General principles of cellular communication
General principles of cellular communication

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General principles of cellular communication

2  General principles of signalling pathways

Before considering cellular communication systems in detail, it is necessary to discuss some of the general principles by which signalling pathways function.

Cellular communication processes can be described in terms of a series of four fundamental steps.

Activity 2  Cellular communication processes

Timing: Allow 10 minutes

Drag and drop the descriptions below into the correct sequence to describe a generalised cellular communication process. You can also click or tap through the descriptions in each empty field to make your choices.

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Sometimes the extrinsic signal in a cellular communication process is referred to as the ‘first messenger’ and the molecules that convey information within a cell are called ‘second messengers’. While these definitions are commonly encountered in textbooks and the scientific literature, they are often not helpful because signalling typically involves many component factors where designation of a ‘second messenger’ is not appropriate. In addition, the ‘first’ and ‘second’ messengers can sometimes change places. An example of this is calcium, an ion that cells use to control many cellular processes. Calcium ions are released into the cytosol of cells in response to certain extrinsic stimuli. In that context, they can be considered as a second messenger. However, to terminate signalling, the calcium ions within a cell are extruded across the cell membrane. When released into the extracellular space, these calcium ions can bind to calcium-sensing receptors on neighbouring cells and thereby become an extrinsic stimulus. When this happens they could also be considered a first messenger too.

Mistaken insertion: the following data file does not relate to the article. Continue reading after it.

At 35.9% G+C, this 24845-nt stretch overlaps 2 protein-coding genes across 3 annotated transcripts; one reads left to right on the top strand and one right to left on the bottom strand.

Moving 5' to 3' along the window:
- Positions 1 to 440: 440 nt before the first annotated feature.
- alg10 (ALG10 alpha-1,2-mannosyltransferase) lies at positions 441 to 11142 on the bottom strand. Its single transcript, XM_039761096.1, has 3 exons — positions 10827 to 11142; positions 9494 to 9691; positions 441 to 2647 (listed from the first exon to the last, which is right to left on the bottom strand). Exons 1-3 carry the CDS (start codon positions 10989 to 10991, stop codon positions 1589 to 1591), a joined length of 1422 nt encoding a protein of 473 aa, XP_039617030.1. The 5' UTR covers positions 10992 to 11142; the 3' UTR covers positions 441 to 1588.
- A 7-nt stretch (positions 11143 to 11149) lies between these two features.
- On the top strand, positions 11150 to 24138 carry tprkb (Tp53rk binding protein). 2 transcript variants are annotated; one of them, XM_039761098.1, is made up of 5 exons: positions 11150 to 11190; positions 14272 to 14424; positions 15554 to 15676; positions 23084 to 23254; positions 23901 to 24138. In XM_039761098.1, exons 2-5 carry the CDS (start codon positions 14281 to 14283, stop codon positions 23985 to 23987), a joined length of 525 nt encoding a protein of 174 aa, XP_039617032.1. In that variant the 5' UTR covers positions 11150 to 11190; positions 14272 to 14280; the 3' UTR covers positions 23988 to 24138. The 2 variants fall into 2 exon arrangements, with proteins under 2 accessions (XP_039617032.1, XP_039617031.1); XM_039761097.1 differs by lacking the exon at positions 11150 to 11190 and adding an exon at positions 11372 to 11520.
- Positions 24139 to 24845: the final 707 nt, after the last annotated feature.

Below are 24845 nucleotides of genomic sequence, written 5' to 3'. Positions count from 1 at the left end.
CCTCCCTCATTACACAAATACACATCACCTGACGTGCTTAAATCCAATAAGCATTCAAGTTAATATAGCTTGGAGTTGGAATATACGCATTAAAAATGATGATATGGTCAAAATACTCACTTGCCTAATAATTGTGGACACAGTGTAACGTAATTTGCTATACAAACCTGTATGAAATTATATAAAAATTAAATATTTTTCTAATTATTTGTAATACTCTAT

We will avoid use of terms such as first or second messengers, and instead consider cellular communication pathways as sequential chains of interacting components. To understand information flow through signalling pathways, the components are usually considered to be upstream or downstream of other constituents in the pathway. Ultimately, signalling molecules affect the activity of target effector proteins resulting in the cellular response(s). Once a cellular response has taken place, mechanisms that lead to termination of signalling take over. Alternatively, cells can display adaptation or desensitisation; situations where cellular communication is still active, but it causes a lesser effect.

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